Sec. 115. WHEN NOTICE NEED NOT BE GIVEN TO INDORSER. Notice of dishonor is not required to be given to an indorser in either of the following cases: 1. where the drawee is a fictitious person or a person not having capacity to contract, and the indorser was aware of the fact at the time he indorsed the instrument; 2. where the indorser is the person to whom the instrument is presented for payment; 3. where the instrument was made or accepted for his accommodation Paragraph (a) is similar to paragraph (b) of Sec 114, with the exception that the indorser must have knowledge of the fact therein stated. Paragraph (b) must be interpreted in the same way as paragraph (c) of Sec 114 i.e., the presentment to the indorser must be after dishonor by the maker, drawee or acceptor, and within the time that the holder is entitled to give notice to such indorser. The reason behind paragraph (c) is that the indorser is in fact the principal debtor Under this section, it has been held that the insolvency of the maker will not excuse notice to the indorser, even if the indorser knew of such fact. The intention of the holder to make him liable must be expressed by a notice of dishonor i. legal effect of failure to give notice

Sec. 89. TO WHOM NOTICE OF DISHONOR MUST BE GIVEN. Except as herein otherwise provided, when a negotiable instrument has been dishonored by non-acceptance or non-payment, notice of dishonor must be given to the drawer and to each indorser and any drawer or indorser to whom such notice is not given is discharged Sec. 117. EFFECT OF OMISSION TO GIVE NOTICE OF NON-ACCEPTANCE. An omission to give notice of dishonor by non-acceptance does not prejudice the rights of a holder in due course subsequent to the omission Under Sec 66, the indorser engaged to pay only if the instrument is dishonored and the necessary proceedings on dishonor are duly taken. Necessary proceedings on dishonor means notice of dishonor and in case of foreign bills of exchange, an additional requirement of protest. Hence, his liability is conditional, among other things, on notice of dishonor and if such notice is not given, he is discharged.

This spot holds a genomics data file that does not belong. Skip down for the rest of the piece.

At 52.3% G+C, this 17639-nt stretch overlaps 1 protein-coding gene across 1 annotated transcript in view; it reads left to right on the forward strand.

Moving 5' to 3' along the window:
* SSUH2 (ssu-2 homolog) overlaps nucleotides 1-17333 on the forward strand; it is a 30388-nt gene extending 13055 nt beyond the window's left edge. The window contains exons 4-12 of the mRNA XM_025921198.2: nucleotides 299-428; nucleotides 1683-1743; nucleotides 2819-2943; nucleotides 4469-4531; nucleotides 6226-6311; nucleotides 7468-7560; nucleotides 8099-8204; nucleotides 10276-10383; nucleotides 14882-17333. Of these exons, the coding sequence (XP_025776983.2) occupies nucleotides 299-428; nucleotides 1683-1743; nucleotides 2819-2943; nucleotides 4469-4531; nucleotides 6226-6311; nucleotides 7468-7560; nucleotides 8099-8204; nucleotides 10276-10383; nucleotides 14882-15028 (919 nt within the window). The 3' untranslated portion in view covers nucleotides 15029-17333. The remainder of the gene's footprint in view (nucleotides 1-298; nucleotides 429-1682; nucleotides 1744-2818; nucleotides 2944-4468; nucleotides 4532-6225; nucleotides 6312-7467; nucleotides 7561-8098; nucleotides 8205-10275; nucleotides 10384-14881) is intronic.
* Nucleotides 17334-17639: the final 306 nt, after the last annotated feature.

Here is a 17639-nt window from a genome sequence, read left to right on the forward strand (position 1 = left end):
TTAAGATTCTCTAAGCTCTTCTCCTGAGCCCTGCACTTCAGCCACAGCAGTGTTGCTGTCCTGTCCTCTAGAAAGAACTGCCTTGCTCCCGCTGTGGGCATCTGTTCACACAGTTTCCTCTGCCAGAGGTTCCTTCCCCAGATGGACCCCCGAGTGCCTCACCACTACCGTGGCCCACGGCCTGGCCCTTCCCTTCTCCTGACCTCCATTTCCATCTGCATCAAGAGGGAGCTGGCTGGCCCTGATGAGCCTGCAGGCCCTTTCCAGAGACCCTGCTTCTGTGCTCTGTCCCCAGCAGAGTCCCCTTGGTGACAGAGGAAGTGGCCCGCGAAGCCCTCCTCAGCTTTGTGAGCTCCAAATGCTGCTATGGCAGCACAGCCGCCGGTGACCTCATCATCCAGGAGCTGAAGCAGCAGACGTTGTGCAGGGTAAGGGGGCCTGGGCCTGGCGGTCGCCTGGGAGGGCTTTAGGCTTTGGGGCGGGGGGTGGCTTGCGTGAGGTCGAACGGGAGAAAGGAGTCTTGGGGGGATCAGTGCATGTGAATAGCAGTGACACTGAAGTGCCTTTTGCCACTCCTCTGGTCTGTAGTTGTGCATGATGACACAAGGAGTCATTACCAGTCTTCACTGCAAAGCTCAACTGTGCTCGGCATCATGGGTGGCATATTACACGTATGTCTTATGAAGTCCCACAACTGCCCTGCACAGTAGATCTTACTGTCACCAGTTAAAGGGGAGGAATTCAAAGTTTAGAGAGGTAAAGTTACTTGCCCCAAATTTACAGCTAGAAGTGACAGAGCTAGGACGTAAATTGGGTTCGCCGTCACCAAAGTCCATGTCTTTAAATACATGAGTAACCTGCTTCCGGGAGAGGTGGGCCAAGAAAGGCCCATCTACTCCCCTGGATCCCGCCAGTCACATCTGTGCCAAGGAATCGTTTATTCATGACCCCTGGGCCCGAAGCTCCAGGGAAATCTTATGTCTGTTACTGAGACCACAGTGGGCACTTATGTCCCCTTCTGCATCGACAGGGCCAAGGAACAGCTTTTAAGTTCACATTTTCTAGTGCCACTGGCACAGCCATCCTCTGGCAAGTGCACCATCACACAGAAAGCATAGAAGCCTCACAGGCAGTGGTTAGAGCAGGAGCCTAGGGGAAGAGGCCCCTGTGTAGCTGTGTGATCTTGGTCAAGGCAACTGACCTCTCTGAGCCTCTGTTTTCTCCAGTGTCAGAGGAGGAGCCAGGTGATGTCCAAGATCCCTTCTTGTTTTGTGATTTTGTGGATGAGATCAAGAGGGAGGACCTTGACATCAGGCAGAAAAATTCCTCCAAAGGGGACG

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indorsers. However, it is merely prima facie evidence and all facts stated therein may be disproved by competent evidence showing the statements to be false e. by whom made

Sec. 157. PROTEST BOTH FOR NON-ACCEPTANCE AND NON-PAYMENT. A bill which has been protested for non-acceptance may be subsequently protested for non-payment In addition to due presentment, dishonor and due notice of dishonor, formal protest of dishonored foreign bills is a condition precedent to the holders right of recovery from secondary parties. In the absence of such protest, the secondary party will be discharged. The necessity of protest is confined to foreign bills of exchange which under Sec 185 include foreign checks. It is not necessary if foreign promissory notes because in the case of a note, the maker is unconditionally liable, while in an unaccepted bill no party is liable unless there has been due notice of dishonor. A bill to be considered foreign under Sec 152 must be one which on its face purports to be drawn in the Philippines and payable in another country, or drawn in another country and payable in the Philippines. Although the requirement of protest is confined to foreign bills, it may be made in case of other kinds of bills if the holder so wishes A bill which has already been protested for nonacceptance need not be protested again for non-payment, but Sec 157 allows such to be done, if the holder wants to c. forms and contents of certificate of protest